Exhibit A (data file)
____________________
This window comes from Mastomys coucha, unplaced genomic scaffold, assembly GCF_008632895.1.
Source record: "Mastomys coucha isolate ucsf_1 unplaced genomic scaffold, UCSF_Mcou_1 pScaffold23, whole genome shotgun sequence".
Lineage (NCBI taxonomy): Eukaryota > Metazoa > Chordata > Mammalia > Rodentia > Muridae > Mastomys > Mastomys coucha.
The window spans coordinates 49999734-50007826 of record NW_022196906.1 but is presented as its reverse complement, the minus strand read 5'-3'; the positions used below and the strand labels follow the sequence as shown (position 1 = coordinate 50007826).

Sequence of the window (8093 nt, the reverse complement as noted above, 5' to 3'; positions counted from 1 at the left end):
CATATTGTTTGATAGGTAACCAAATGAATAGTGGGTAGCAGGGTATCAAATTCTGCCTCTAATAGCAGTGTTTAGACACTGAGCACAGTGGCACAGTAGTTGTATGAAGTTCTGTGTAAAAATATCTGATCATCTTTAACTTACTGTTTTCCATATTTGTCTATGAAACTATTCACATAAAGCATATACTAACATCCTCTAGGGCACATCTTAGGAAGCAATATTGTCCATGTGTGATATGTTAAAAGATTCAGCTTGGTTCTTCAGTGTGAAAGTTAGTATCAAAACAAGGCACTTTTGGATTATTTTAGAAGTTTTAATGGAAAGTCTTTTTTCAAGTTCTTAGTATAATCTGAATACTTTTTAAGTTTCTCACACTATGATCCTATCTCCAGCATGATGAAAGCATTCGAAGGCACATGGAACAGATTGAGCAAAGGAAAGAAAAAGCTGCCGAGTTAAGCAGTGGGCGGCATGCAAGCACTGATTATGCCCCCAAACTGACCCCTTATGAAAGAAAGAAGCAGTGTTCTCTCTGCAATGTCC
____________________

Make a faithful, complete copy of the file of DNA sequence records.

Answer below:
This window comes from Mastomys coucha, unplaced genomic scaffold, assembly GCF_008632895.1.
Source record: "Mastomys coucha isolate ucsf_1 unplaced genomic scaffold, UCSF_Mcou_1 pScaffold23, whole genome shotgun sequence".
Lineage (NCBI taxonomy): Eukaryota > Metazoa > Chordata > Mammalia > Rodentia > Muridae > Mastomys > Mastomys coucha.
The window spans coordinates 49999734-50007826 of record NW_022196906.1 but is presented as its reverse complement, the minus strand read 5'-3'; the positions used below and the strand labels follow the sequence as shown (position 1 = coordinate 50007826).

Sequence of the window (8093 nt, the reverse complement as noted above, 5' to 3'; positions counted from 1 at the left end):
CATATTGTTTGATAGGTAACCAAATGAATAGTGGGTAGCAGGGTATCAAATTCTGCCTCTAATAGCAGTGTTTAGACACTGAGCACAGTGGCACAGTAGTTGTATGAAGTTCTGTGTAAAAATATCTGATCATCTTTAACTTACTGTTTTCCATATTTGTCTATGAAACTATTCACATAAAGCATATACTAACATCCTCTAGGGCACATCTTAGGAAGCAATATTGTCCATGTGTGATATGTTAAAAGATTCAGCTTGGTTCTTCAGTGTGAAAGTTAGTATCAAAACAAGGCACTTTTGGATTATTTTAGAAGTTTTAATGGAAAGTCTTTTTTCAAGTTCTTAGTATAATCTGAATACTTTTTAAGTTTCTCACACTATGATCCTATCTCCAGCATGATGAAAGCATTCGAAGGCACATGGAACAGATTGAGCAAAGGAAAGAAAAAGCTGCCGAGTTAAGCAGTGGGCGGCATGCAAGCACTGATTATGCCCCCAAACTGACCCCTTATGAAAGAAAGAAGCAGTGTTCTCTCTGCAATGTCC